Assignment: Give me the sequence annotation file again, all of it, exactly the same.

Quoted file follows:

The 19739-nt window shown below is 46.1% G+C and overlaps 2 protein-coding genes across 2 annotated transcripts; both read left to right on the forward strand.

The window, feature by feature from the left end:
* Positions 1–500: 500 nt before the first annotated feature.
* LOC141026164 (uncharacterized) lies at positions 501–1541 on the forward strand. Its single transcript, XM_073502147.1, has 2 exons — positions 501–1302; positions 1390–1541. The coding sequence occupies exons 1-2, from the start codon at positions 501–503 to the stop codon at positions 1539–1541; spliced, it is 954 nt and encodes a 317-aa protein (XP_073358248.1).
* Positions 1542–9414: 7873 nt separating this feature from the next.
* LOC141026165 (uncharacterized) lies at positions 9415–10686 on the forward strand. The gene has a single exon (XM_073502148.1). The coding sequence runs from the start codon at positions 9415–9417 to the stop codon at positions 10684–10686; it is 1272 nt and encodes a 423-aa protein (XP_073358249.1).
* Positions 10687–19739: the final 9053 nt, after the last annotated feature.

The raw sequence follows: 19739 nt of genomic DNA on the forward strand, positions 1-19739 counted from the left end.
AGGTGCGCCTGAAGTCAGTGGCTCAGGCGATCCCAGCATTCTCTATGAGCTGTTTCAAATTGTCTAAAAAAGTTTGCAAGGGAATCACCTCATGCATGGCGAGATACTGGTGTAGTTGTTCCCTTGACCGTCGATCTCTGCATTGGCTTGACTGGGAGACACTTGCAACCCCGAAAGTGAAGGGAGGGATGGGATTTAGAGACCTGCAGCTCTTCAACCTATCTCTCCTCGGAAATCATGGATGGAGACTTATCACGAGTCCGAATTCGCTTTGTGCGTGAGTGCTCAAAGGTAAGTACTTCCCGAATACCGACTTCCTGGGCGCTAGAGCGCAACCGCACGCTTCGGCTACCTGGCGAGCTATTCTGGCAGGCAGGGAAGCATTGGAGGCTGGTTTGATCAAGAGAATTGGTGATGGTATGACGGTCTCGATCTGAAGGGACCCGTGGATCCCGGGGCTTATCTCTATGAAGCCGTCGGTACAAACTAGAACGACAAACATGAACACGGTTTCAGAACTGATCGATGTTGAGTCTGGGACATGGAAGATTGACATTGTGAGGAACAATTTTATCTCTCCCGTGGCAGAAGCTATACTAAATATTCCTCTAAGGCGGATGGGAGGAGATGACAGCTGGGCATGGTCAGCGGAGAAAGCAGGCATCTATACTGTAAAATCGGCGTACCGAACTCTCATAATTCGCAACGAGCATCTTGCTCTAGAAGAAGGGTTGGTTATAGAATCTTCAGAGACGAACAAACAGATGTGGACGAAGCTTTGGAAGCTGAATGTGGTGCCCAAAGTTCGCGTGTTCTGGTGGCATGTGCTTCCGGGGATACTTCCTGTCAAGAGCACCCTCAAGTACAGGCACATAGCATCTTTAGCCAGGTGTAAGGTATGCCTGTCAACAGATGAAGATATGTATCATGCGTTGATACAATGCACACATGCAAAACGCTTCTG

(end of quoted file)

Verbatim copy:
The 19739-nt window shown below is 46.1% G+C and overlaps 2 protein-coding genes across 2 annotated transcripts; both read left to right on the forward strand.

The window, feature by feature from the left end:
* Positions 1–500: 500 nt before the first annotated feature.
* LOC141026164 (uncharacterized) lies at positions 501–1541 on the forward strand. Its single transcript, XM_073502147.1, has 2 exons — positions 501–1302; positions 1390–1541. The coding sequence occupies exons 1-2, from the start codon at positions 501–503 to the stop codon at positions 1539–1541; spliced, it is 954 nt and encodes a 317-aa protein (XP_073358248.1).
* Positions 1542–9414: 7873 nt separating this feature from the next.
* LOC141026165 (uncharacterized) lies at positions 9415–10686 on the forward strand. The gene has a single exon (XM_073502148.1). The coding sequence runs from the start codon at positions 9415–9417 to the stop codon at positions 10684–10686; it is 1272 nt and encodes a 423-aa protein (XP_073358249.1).
* Positions 10687–19739: the final 9053 nt, after the last annotated feature.

The raw sequence follows: 19739 nt of genomic DNA on the forward strand, positions 1-19739 counted from the left end.
AGGTGCGCCTGAAGTCAGTGGCTCAGGCGATCCCAGCATTCTCTATGAGCTGTTTCAAATTGTCTAAAAAAGTTTGCAAGGGAATCACCTCATGCATGGCGAGATACTGGTGTAGTTGTTCCCTTGACCGTCGATCTCTGCATTGGCTTGACTGGGAGACACTTGCAACCCCGAAAGTGAAGGGAGGGATGGGATTTAGAGACCTGCAGCTCTTCAACCTATCTCTCCTCGGAAATCATGGATGGAGACTTATCACGAGTCCGAATTCGCTTTGTGCGTGAGTGCTCAAAGGTAAGTACTTCCCGAATACCGACTTCCTGGGCGCTAGAGCGCAACCGCACGCTTCGGCTACCTGGCGAGCTATTCTGGCAGGCAGGGAAGCATTGGAGGCTGGTTTGATCAAGAGAATTGGTGATGGTATGACGGTCTCGATCTGAAGGGACCCGTGGATCCCGGGGCTTATCTCTATGAAGCCGTCGGTACAAACTAGAACGACAAACATGAACACGGTTTCAGAACTGATCGATGTTGAGTCTGGGACATGGAAGATTGACATTGTGAGGAACAATTTTATCTCTCCCGTGGCAGAAGCTATACTAAATATTCCTCTAAGGCGGATGGGAGGAGATGACAGCTGGGCATGGTCAGCGGAGAAAGCAGGCATCTATACTGTAAAATCGGCGTACCGAACTCTCATAATTCGCAACGAGCATCTTGCTCTAGAAGAAGGGTTGGTTATAGAATCTTCAGAGACGAACAAACAGATGTGGACGAAGCTTTGGAAGCTGAATGTGGTGCCCAAAGTTCGCGTGTTCTGGTGGCATGTGCTTCCGGGGATACTTCCTGTCAAGAGCACCCTCAAGTACAGGCACATAGCATCTTTAGCCAGGTGTAAGGTATGCCTGTCAACAGATGAAGATATGTATCATGCGTTGATACAATGCACACATGCAAAACGCTTCTG